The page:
Skaneateles, 1869

On June 18, 1869, the Episcopal Bishop of Central New York wrote to his son:

“My dear boy, You will remember this as the place of beauty, lying seventeen miles southwest of Syracuse, which we were to have for our rural retirement, and to which you were sometimes to walk of a Saturday?  Well, I drove over the road yesterday with a fine pair of sorrel horses, fresh from the stable, and a light open barouche, having for companions a former Governor who lives here and two doctors of divinity (Clarke of Syracuse and Wilson of the Cornell University), and a splendid ride it was, along noble slopes, covered with thriving farms. But, although you have got a pretty good pair of legs and know how to use them, I think you would find them a little tired at the end of the walk. The Village nestles in a Valley, on a hillside, at the end of a lovely lake – tho’ the whole region is high and open to the light. As we drove in just before sunset nothing could be more perfect in appearance. The centre of the lake, surrounded by graceful shores, partly wooded and partly dotted with settlements, was still, and reflected the sunlight in many brilliant and more delicate colors. The little boats lay on the water, with their sharp outlines, and here and there a man was pulling across with his oars.Then as we walked home from the little Church down by the water-side, at ten o’clock, after a very animating service, the moon was bright, and we had a scene of another kind, but equally picturesque.”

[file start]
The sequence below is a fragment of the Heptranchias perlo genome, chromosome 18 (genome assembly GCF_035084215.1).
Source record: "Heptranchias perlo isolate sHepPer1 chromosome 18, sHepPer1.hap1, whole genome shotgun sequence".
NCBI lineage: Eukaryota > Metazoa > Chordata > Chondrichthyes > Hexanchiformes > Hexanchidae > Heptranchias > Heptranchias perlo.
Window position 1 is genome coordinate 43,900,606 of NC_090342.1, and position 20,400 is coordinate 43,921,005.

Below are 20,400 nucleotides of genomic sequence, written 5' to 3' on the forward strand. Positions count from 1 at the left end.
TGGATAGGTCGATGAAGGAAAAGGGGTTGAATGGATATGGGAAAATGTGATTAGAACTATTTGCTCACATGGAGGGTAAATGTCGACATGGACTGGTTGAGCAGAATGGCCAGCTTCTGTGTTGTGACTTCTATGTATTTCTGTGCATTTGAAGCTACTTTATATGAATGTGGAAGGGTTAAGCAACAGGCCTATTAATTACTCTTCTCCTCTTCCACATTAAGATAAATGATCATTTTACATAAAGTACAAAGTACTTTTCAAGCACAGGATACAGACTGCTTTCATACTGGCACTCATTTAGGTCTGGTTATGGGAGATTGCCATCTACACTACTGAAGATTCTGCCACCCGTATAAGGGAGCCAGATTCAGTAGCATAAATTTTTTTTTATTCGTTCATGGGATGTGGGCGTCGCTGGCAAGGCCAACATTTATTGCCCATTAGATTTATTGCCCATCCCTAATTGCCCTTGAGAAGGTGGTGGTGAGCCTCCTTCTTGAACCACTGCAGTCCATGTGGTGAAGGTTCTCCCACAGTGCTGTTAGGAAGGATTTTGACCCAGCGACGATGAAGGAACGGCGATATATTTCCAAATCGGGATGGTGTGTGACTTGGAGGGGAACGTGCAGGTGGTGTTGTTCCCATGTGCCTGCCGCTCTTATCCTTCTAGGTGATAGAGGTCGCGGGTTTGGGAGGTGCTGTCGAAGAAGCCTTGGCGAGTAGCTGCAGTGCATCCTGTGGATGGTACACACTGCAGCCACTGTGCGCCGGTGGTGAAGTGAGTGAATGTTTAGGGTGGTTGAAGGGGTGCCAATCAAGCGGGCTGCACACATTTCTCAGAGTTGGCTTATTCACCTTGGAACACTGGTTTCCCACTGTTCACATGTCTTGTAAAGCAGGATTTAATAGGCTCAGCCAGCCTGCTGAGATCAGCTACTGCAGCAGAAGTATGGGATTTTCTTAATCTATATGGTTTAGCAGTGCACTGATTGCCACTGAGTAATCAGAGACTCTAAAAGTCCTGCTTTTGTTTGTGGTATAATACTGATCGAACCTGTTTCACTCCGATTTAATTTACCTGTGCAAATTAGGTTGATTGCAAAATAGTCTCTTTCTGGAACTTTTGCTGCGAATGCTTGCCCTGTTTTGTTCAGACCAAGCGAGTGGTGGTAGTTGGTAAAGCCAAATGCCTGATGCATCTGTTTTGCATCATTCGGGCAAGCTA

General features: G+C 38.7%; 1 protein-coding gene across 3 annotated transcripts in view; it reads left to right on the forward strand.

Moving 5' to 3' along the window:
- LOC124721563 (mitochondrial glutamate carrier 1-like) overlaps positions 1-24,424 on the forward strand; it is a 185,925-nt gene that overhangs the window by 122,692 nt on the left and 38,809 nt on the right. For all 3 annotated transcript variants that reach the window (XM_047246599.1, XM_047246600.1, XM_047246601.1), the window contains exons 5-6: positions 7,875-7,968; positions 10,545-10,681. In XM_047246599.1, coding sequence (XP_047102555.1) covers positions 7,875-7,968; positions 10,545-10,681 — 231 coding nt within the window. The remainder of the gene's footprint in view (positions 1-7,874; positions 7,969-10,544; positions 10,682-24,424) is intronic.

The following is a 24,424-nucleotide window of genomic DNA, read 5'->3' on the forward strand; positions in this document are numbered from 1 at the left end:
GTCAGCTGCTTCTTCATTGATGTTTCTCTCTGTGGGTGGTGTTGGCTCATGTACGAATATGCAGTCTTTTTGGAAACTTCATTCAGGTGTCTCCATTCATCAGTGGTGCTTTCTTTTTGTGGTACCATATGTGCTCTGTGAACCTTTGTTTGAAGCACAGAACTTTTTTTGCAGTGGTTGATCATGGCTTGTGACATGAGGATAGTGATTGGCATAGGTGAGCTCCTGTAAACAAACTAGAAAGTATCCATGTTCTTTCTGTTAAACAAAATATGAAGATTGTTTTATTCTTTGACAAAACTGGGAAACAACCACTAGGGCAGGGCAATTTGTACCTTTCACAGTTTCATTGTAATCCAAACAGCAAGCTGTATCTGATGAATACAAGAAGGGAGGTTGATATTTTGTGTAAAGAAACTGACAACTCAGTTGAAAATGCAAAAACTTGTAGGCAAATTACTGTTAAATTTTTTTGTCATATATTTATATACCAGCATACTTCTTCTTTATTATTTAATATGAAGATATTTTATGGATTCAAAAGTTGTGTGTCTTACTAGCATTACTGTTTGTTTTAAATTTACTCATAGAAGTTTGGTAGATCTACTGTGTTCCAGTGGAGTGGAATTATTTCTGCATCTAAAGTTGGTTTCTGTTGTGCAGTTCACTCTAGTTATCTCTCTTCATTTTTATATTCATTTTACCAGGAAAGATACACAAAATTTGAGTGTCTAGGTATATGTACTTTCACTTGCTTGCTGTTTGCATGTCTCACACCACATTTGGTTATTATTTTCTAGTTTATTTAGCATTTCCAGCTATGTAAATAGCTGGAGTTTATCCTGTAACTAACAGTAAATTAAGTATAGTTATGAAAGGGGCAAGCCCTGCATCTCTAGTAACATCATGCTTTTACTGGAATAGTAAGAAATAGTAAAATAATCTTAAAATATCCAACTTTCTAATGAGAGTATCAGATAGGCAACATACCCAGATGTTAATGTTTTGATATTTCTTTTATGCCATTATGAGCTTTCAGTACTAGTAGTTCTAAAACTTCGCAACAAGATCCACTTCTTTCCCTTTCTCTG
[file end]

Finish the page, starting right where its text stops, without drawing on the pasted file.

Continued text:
— From Memoir and Letters of Frederic Dan Huntington, First Bishop of Central New York (1906) by Arria Sargent Huntington

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